Editor's note: This article originally appeared on the San Francisco Chronicle's GreenState blog on July 28, 2017.
Eight years into Colorado marijuana legalization, one of the newer issues society must define and regulate is social consumption in settings like bars, dance clubs or tasting rooms. Some advocates are even wondering whether this should include social events like festivals or concerts. When you picture people consuming marijuana almost anywhere they can drink, you get a sense of how complicated this policy problem could become.
Restricting or banning public consumption has been a consistent feature of early cannabis legalization policy. It sounds simple, but determining what is "public" can be contentious. Even though marijuana legalization often gets conflated with alcohol regulations, it is difficult to reasonably argue the intent behind legalization was to allow cannabis use wherever alcohol can be consumed.
But as the industry matures, it is similarly unreasonable to compel legal marijuana users to consume it exclusively in private residences. The issue becomes thornier when you consider the tourist population using marijuana at hotels, B&Bs and VRBO-type properties. It becomes even thornier when you consider the socio-economic, racial, and ethnic implications implicit in issues of ownership versus renting. Smoking cannabis in these temporary dwellings may be unwelcome or forbidden, leaving few options for tourists or renters to consume safely, responsibly—and legally.
To date, there has not been a solution that works for everyone, and individual cities and states will likely enact policies that fit their unique situations. But as elected officials and regulators begin constructing workable answers, several issues surface.
The first challenge is determining where people can consume. Research around simultaneous consumption of marijuana and alcohol is still sparse, and many jurisdictions understandably start with the premise that consuming both will increase impairment. This widely accepted assumption spurs public safety concerns. Even if you do not agree with that sentiment, it is a belief held by many citizens to whom public officials are accountable and responsive.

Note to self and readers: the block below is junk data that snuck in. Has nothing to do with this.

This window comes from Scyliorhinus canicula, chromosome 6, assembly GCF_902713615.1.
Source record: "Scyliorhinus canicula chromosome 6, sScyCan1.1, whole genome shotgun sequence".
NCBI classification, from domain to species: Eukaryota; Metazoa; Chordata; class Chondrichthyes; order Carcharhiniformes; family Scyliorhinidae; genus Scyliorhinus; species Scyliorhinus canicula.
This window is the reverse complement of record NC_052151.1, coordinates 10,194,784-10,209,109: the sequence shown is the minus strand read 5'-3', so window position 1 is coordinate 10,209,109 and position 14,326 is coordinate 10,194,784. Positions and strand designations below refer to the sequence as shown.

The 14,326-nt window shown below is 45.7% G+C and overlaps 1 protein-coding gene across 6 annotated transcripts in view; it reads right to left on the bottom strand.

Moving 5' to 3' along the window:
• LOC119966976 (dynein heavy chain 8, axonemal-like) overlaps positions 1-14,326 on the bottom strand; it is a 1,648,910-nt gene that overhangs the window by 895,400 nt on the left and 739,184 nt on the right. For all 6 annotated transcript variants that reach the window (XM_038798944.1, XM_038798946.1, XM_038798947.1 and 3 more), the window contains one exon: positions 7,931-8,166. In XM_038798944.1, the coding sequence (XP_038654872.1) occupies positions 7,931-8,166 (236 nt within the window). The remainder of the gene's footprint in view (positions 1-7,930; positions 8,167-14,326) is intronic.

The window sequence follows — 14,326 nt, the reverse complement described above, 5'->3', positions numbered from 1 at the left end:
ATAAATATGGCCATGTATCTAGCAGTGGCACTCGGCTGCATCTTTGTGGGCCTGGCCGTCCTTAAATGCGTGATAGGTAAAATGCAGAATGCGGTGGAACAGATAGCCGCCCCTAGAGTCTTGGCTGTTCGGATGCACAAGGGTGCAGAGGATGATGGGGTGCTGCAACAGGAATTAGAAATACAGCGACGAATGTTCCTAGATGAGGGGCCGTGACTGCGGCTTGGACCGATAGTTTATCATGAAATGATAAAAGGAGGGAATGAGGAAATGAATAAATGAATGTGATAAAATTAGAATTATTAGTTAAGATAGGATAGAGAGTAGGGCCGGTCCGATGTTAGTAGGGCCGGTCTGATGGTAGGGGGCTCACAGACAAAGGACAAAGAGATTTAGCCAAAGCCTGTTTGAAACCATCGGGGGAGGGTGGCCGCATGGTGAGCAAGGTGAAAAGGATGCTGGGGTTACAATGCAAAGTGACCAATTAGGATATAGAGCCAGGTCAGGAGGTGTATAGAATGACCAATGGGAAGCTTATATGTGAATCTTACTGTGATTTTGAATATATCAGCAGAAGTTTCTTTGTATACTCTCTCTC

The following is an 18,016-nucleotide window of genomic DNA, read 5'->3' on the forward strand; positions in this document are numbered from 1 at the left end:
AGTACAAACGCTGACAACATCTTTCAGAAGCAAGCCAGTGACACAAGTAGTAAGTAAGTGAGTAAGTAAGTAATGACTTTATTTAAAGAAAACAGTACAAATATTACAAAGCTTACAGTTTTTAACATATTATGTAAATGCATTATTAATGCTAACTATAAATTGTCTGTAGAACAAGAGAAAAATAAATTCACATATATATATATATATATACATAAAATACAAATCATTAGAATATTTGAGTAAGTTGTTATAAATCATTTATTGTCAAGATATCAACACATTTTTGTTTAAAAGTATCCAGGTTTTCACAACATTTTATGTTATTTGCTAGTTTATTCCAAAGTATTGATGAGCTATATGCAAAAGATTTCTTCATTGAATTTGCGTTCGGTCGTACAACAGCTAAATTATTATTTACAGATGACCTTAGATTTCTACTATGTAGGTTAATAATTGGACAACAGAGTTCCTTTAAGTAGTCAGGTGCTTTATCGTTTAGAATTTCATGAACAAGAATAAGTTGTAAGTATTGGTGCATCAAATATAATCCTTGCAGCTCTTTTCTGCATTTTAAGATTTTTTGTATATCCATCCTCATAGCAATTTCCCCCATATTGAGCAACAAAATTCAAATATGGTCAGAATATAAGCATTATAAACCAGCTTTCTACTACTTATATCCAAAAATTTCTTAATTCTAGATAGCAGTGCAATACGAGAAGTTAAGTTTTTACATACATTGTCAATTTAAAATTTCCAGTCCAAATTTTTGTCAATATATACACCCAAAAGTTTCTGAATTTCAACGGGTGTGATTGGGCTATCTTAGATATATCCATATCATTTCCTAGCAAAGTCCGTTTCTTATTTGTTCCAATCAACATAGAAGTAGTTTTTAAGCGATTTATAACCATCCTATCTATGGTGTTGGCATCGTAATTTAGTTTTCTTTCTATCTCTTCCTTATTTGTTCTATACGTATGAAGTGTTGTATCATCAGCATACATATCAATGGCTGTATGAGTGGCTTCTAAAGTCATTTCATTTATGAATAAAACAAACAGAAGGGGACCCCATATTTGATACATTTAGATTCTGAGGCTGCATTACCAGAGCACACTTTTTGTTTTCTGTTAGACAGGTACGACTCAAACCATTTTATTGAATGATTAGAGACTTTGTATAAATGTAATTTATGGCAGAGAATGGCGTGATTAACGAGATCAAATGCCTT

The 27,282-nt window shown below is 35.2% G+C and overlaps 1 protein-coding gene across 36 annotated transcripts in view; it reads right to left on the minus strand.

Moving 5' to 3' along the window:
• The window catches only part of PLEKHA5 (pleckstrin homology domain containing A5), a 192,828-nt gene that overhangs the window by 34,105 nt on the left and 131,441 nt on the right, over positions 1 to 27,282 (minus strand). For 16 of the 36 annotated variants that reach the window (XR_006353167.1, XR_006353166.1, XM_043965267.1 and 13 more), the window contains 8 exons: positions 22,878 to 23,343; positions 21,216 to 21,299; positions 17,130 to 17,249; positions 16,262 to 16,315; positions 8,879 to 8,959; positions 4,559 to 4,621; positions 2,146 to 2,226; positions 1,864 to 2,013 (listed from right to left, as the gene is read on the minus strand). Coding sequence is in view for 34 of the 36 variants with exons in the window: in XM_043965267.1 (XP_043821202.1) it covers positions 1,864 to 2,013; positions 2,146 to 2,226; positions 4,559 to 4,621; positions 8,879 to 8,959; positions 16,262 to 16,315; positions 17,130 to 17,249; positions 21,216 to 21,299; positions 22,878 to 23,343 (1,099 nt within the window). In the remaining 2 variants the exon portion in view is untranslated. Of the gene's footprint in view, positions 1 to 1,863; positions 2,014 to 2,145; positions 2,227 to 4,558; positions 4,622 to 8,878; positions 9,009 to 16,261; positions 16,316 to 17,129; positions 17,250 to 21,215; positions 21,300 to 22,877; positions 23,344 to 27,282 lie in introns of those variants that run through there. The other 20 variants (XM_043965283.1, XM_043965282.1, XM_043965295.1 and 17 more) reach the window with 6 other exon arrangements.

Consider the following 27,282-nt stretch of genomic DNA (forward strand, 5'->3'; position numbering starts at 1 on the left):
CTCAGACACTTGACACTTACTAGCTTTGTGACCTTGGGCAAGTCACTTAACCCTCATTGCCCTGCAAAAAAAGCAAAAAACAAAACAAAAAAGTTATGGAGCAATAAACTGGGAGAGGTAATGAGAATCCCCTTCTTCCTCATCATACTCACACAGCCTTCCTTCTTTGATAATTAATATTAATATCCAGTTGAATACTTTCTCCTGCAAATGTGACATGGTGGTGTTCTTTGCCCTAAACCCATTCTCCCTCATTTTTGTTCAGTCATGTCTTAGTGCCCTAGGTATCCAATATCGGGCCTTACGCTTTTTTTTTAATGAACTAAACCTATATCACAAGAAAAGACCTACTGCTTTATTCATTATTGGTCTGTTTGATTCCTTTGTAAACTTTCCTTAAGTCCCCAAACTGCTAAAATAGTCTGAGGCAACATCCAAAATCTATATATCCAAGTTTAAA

Moreover, what constitutes “visibly intoxicated” has been established in alcohol law for some time; staffs at bars and restaurants know not to continue serving these patrons. But stereotyping jokes aside, there currently are no established standards for identifying patrons who are high.
Next up: smoking cannabis remains the predominant means of consumption, but most states have strict standards that ban smoking — of any kind — in public places. Policymakers must consider exemptions that allow marijuana smoking or that limit the cannabis products people can use in bars, restaurants, casinos, and the like to non-smokeable products, i.e., vaporizers and edibles. Once government determines what is allowed, it also must decide how many servings of each product are permissible, a tricky prospect because many manufacturers only create cannabis-infused products with multiple servings per package.
Government's slow response to the social consumption issue makes sense given its other regulatory priorities. But consumer demand for social consumption options has led enterprising individuals to open “private clubs” or “tasting rooms” that operate, at best, in a legal gray area in most jurisdictions. This ambiguity means licensed, adult-use establishments cannot or are reluctant to provide product, so “private clubs” tend to allow patrons to bring their own cannabis or they get their marijuana from unregulated or criminal segments of the marketplace, similar to how Dutch coffee shops receive cannabis. This arrangement raises obvious concerns for most state and local governments. Even if a state or city permitted limited social consumption, it still would have to determine how to get approved products from the regulated market into those locations.
These challenges are not going away, and governments must tackle the social consumption issue quickly. They must decide if they will ban it, freely allow it, or—most likely—permit it with specific restrictions, such as forbidding simultaneous alcohol consumption or requiring all consumed products to be purchased on site.
Taking a hands-off approach will only lead to more public health and safety problems, and most governments will err on the side of caution. But it would be helpful if these lawmakers civically engage their constituents—consumers; advocates; entrepreneurs; and, yes, opponents alike—to understand better how this issue resonates. The ultimate goal must be to cooperate with them proactively find safe, workable methods of public consumption that reasonably are reasonably regulated and put public health and safety first.